Looking to improve your fitness and skills? Consider this your final excuse to join the next group ride.
As an endurance coach with a wellness influence, I talk a lot about evaluating our motivations and often encourage athletes to reflect on whether or not the reasons we are doing something serve our better selves. Exploring this can be quite the journey on its own and can result in lots of personal research into why we want the things we want. The (hopeful) desired outcome is that we start to identify with of a set of motivators that we feel personally connected to, ones that specifically touch us on the inside and stoke our inner fire.
Additionally, you may notice that I’ve said this before, and I will say it again, I don’t believe that people do things for just one reason. People simply won’t act on one single urge, but rather tend to be moved to action through several reasons. This set of reasons is referred to collectively as our “why”.
Furthermore, there is something else I’ve uncovered through my reading and personal research, which I find interesting, although somewhat separate from the above thoughts.
There is an undeniable phenomenon amongst people in a group:
The mere presence of others correlates with an improvement in performance, and is irrespective of personal feelings about ourselves or towards other people.
So, to state this another way, even if we don’t necessarily believe ourselves to be competitive or believe that we have what is typically described as an “alpha” personality, we still push ourselves in the presence of others due to some innate driver we are born with. We call this social facilitation.
In conclusion, if you’re looking to improve yourself and your overall fitness or skills on your bike, look no further; seek to leverage these natural instincts by joining as many group rides (or events) as you can.
After all, human psychology is truly fascinating. How serendipitous that we can utilize our own instincts to allow us to reach our personal goals!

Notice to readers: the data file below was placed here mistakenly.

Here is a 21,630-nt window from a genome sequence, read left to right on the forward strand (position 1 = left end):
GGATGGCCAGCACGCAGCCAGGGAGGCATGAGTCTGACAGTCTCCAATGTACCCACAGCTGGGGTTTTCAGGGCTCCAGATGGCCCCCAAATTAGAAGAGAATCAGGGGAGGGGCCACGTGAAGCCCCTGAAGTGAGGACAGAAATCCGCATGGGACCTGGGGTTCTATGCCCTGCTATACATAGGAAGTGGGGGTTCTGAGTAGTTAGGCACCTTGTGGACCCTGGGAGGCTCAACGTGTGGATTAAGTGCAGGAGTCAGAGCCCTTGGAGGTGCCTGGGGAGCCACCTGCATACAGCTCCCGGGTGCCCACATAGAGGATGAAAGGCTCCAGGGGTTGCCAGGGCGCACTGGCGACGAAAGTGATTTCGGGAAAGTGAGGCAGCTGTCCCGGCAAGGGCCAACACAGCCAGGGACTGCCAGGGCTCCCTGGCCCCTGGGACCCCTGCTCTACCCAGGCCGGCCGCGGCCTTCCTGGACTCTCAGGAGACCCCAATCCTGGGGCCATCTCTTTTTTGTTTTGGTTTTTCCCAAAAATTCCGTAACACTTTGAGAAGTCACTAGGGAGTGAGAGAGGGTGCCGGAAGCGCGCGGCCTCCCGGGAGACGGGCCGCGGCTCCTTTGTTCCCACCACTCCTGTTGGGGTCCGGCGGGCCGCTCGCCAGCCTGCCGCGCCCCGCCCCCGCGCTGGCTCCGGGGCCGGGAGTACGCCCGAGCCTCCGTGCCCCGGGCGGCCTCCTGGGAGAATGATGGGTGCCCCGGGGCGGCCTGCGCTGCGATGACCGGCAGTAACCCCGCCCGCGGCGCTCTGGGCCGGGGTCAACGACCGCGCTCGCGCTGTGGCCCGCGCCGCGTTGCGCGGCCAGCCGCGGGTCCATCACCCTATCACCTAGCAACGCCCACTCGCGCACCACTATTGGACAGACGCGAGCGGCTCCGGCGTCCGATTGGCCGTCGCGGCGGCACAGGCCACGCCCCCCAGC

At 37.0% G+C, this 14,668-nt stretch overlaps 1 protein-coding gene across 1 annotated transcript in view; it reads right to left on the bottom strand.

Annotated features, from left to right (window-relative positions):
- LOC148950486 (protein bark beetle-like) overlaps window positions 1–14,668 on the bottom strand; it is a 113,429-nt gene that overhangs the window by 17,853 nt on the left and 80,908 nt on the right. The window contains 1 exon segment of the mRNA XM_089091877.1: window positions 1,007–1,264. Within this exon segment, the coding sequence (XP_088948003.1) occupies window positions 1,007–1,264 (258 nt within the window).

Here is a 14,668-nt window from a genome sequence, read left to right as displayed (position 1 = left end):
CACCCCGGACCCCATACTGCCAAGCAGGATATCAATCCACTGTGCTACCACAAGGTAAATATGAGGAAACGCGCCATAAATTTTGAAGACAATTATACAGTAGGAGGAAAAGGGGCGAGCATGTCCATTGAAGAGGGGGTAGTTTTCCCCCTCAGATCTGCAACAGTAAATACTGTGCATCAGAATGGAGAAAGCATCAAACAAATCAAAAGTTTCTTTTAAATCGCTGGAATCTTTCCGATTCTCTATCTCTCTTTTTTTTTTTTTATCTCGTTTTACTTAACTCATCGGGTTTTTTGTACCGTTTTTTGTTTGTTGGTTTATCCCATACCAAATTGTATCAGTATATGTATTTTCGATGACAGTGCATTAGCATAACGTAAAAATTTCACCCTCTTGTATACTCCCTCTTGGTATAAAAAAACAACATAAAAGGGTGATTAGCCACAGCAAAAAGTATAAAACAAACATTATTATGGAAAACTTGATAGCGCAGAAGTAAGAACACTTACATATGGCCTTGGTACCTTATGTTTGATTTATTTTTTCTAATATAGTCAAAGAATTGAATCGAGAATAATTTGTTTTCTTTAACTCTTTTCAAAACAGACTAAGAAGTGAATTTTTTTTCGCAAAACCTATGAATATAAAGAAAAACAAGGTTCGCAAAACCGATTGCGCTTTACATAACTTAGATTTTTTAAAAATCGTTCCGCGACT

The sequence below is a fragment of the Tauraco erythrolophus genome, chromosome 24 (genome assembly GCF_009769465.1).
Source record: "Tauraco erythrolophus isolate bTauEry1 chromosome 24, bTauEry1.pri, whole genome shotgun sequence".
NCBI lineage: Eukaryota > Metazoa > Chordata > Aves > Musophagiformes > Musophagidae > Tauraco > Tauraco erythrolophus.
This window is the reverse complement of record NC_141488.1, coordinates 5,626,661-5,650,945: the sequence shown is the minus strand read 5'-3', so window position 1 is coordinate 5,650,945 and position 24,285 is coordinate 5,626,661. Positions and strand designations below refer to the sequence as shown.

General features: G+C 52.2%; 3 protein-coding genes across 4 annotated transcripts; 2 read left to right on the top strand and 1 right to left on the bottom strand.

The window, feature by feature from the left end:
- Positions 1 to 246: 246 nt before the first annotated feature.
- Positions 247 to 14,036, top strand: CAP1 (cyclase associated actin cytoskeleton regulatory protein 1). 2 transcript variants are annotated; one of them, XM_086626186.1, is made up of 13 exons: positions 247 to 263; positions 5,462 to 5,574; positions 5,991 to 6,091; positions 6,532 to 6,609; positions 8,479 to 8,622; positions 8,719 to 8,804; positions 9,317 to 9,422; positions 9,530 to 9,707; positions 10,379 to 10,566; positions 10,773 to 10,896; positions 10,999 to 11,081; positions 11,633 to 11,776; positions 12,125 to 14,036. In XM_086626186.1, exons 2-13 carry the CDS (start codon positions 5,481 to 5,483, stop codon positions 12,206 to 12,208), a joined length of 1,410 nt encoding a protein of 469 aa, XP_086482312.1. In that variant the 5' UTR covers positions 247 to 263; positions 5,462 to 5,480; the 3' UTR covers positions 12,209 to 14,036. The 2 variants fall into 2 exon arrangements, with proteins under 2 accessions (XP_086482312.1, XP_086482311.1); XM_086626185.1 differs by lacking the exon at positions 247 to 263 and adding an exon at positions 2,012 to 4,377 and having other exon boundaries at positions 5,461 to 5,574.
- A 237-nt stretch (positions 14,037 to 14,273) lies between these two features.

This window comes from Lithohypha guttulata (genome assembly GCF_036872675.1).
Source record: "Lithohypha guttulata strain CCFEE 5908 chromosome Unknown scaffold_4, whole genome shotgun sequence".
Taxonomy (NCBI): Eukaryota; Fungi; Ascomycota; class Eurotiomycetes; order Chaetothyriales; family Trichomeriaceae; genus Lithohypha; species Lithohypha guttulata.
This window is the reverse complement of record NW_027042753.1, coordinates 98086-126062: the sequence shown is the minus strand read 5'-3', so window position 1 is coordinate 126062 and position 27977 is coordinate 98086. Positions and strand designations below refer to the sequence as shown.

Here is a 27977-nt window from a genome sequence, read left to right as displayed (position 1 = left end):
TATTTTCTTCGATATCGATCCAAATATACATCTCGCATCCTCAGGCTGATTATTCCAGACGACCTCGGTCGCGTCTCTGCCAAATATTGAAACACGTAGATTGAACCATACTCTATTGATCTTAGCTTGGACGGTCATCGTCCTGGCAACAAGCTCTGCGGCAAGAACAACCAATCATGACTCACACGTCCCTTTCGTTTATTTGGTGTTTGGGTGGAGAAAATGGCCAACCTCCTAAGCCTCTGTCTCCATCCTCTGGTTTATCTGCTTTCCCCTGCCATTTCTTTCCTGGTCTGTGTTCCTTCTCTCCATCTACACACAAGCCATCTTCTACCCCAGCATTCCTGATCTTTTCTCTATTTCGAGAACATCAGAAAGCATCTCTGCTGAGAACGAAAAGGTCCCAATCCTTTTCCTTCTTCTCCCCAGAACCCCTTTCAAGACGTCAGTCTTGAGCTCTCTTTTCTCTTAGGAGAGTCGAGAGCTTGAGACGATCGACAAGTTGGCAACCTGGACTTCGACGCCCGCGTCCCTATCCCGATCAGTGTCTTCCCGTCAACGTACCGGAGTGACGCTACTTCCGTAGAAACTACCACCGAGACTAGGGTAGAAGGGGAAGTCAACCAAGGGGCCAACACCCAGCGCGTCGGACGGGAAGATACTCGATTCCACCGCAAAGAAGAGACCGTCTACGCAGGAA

Such behavior was first noticed by Triplett (1898) while observing cyclists who were racing together versus cyclists who were racing alone.  It was found that the mere presence of other cyclists produced greater performance. A similar effect was observed by Chen (1937) in ants building colonies.  However, it was not until Zajonc investigated this behavior in the 1960s that any empirical explanation for the audience effect was pursued.
1. McLeod, Saul (2011). "Social Facilitation". Simply Psychology.
2. Chen, Shisan C. (1937). "Social Modification of the Activity of Ants in Nest-Building". Physiological Zoology. 10 (4): 420–436. doi:10.1086/physzool.10.4.30151428. JSTOR 30151428.
3. Hamilton, A. F.; Lind, F. (2016). "Audience effects: What can they tell us about social neuroscience, theory of mind and autism?". Culture and Brain. 4 (2): 159–177. doi:10.1007/s40167-016-0044-5. PMC 5095155. PMID 27867833.
Talitha Vogt is a certified endurance and behavior change coach with an elite racing background. She has 22 years of experience as a mountain biker, including 13 total years of racing and other endurance events including Xterra triathlons, innumerable cyclocross races, a little dabbling in road racing, and even some trail running. She provides custom-tailored, accommodating coaching locally in the front range of Colorado and online internationally.